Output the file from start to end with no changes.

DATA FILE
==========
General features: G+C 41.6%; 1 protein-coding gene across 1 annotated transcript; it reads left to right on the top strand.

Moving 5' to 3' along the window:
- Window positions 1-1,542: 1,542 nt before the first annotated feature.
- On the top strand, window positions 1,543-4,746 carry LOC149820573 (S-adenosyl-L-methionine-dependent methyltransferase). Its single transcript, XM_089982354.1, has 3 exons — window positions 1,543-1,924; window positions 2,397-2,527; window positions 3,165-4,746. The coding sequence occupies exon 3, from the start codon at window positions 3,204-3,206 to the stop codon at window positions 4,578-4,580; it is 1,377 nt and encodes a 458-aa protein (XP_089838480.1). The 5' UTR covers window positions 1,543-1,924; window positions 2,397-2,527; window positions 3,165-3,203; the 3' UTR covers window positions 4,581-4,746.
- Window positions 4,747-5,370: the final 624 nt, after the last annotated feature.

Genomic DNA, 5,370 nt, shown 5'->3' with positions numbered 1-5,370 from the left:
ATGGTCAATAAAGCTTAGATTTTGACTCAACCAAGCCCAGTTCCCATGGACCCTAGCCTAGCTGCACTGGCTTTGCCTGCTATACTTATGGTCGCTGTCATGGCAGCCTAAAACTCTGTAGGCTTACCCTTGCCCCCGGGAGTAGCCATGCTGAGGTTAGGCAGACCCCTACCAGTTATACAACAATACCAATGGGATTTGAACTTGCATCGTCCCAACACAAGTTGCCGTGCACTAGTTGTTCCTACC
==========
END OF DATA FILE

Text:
General features: G+C 41.6%; 1 protein-coding gene across 1 annotated transcript; it reads left to right on the top strand.

Moving 5' to 3' along the window:
- Window positions 1-1,542: 1,542 nt before the first annotated feature.
- On the top strand, window positions 1,543-4,746 carry LOC149820573 (S-adenosyl-L-methionine-dependent methyltransferase). Its single transcript, XM_089982354.1, has 3 exons — window positions 1,543-1,924; window positions 2,397-2,527; window positions 3,165-4,746. The coding sequence occupies exon 3, from the start codon at window positions 3,204-3,206 to the stop codon at window positions 4,578-4,580; it is 1,377 nt and encodes a 458-aa protein (XP_089838480.1). The 5' UTR covers window positions 1,543-1,924; window positions 2,397-2,527; window positions 3,165-3,203; the 3' UTR covers window positions 4,581-4,746.
- Window positions 4,747-5,370: the final 624 nt, after the last annotated feature.

Genomic DNA, 5,370 nt, shown 5'->3' with positions numbered 1-5,370 from the left:
ATGGTCAATAAAGCTTAGATTTTGACTCAACCAAGCCCAGTTCCCATGGACCCTAGCCTAGCTGCACTGGCTTTGCCTGCTATACTTATGGTCGCTGTCATGGCAGCCTAAAACTCTGTAGGCTTACCCTTGCCCCCGGGAGTAGCCATGCTGAGGTTAGGCAGACCCCTACCAGTTATACAACAATACCAATGGGATTTGAACTTGCATCGTCCCAACACAAGTTGCCGTGCACTAGTTGTTCCTACC